contribute to understand the disease and allowed the development of cellular models to
investigate the pathogenesis of the disease. In past we showed the potential neurotoxic activity
of alpha-sinuclein using the synthetic peptide homologous to the fibrillogenic fragment 61-95
(NAC) of the protein. Successively with help of dr. Negro at the Department of Biochemistry at
the University of Padova we prepared cDNA vectors including the sequence of wild type and
mutated alpha-synuclein Their transfection to the PC12 cells induced in specific conditions a
cellular damage. More recently alpha-synuclein was associated to a TAT sequence capable to
transport inside the cells the protein. With this method the intracellular concentration of alphasinuclein was better controlled. In a micromolar range alpha-synuclein was toxic, but in
nanomolar range, it exerted neuroprotective effect against oxidative stress induced by hydrogen
peroxide. This double effect dose-dependent was confirmed in an “inducible” model. More
recently again in collaboration with Dr. Negro (Padua University), we obtained the recombinant
form of DJ-1 associated with TAT (TAT-DJ-1). This protein is similar to alpha-synuclein,
mutations of its sequence has been associated to PD. TAT-DJ-1 silencing by small interference
RNA (siRNAi) were used to study the interaction between DJ-1 and alpha synuclein..
Laboratory of Cell Death and Neuroprotection
Synaptic Dysfunction
Nowadays it is assumed that AD is a synapse-related pathology (synaptopathy) in which Aβ
oligomers accumulate in the brain parenchyma and lead to synaptic dysfunction and loss, a
phenomenon that precedes extensive amyloid deposition in the brain. However, the relationship
between A and synapses loss remains unclear. We set up a new in vitro model to study the
cellular and molecular alterations that lead to AD synaptopathy. In this model we demonstrated
that JNK plays a key role in the onset of AD synaptopathy. JNK in fact is activated in the
postsynaptic compartment following Aβ oligomers exposure and it contributes to synaptic
dysfunction acting on two main postsynaptic targets: caspase-3, which has been already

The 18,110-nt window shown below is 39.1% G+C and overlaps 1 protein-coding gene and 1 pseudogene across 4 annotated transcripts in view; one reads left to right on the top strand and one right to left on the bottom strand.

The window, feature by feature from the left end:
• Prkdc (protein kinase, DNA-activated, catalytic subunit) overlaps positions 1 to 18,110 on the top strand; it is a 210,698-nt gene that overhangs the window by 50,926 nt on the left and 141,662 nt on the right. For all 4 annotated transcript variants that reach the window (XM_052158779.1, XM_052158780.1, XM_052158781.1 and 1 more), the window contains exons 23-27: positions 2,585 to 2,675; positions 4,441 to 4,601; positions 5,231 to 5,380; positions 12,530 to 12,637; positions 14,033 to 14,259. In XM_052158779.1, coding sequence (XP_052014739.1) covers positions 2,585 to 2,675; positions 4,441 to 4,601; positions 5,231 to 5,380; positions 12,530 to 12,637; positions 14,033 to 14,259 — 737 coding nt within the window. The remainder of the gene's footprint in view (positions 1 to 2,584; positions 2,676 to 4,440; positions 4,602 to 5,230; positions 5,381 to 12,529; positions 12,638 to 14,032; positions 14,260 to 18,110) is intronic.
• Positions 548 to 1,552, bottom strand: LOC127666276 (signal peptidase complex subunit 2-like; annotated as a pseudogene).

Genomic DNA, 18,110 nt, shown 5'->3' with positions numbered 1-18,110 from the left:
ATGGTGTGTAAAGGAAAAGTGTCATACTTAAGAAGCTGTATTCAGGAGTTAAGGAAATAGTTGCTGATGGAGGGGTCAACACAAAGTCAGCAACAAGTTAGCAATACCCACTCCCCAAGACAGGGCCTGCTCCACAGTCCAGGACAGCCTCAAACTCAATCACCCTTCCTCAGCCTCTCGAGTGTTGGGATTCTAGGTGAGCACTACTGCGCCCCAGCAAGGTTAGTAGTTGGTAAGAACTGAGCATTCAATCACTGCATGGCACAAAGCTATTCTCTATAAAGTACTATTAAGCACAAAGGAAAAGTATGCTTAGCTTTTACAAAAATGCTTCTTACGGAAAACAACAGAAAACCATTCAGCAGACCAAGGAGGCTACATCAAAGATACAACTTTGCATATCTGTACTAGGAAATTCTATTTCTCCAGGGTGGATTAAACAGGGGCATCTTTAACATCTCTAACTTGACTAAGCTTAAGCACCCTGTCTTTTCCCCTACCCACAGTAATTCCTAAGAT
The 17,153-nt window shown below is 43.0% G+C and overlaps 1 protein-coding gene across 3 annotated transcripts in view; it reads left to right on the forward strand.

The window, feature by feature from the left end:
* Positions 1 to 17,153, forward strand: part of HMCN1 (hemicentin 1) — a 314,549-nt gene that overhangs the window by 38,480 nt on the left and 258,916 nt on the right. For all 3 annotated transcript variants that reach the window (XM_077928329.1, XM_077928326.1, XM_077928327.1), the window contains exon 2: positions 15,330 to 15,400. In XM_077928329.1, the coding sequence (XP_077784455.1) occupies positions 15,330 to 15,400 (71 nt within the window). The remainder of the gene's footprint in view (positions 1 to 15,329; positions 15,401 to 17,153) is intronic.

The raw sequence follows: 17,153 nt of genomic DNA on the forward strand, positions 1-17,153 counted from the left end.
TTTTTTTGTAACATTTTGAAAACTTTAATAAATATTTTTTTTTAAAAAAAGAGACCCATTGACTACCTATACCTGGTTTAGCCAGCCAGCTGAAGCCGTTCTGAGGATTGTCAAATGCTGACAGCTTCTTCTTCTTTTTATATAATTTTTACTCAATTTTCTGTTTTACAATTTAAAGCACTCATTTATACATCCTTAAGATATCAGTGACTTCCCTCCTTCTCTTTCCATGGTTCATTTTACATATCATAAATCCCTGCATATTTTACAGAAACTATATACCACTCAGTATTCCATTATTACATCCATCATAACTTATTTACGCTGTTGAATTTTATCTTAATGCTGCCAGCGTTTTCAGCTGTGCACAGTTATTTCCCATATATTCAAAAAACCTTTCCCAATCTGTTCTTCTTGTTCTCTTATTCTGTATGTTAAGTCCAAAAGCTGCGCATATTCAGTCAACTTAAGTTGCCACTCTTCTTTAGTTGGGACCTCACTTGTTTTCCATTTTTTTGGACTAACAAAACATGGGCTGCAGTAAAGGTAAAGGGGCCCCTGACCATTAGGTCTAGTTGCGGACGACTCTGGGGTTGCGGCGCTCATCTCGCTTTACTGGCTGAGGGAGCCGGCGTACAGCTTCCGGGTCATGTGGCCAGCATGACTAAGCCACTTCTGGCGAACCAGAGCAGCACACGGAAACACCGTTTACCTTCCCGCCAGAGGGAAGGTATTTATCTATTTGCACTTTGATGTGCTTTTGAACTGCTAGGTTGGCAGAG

described to be involved in AD synaptopathy and PSD-95. In particular JNK-mediated
phosphorylation of PSD-95 promotes its removal from the PSD and consequently spine
shrinkage and loss. We generated a cell permeable peptide able to block JNK-PSD-95
interaction and prevent PSD-95 phosphorylation. The application of this peptide in vitro was
able to stabilize PSD-95 in the PSD and prevent Aβ oligomer-induced synaptopathy. This study
can potentially be a breakthrough in the comprehension of AD pathogenesis and will help in
developing effective and preventive therapeutic strategies in order to counteract or nullify the
degenerative processes activated by A.
The cargo strategy as a key tool in neuroprotection
Studying the role of JNK in the mechanisms underlying synaptic plasticity, we observed that it
is extensively expressed in the presynaptic compartment, where it controls the release of
glutamate into the synaptic cleft. JNK inhibition through D-JNKI1 in fact is able to reduce the
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neurotransmitter release. In the presynaptic compartment JNK immunoprecipitates with
syntaxin-2, a membrane protein participating in the exocytosis of presynaptic vescicles. JNK
binding to syntaxin2 is inhibited by D-JNKI1, suggesting that this interaction is involved in the
regulation of glutamate release. These results allow to better understand the mechanisms
regulating synaptic plasticity and set the basis for the development of new molecules able to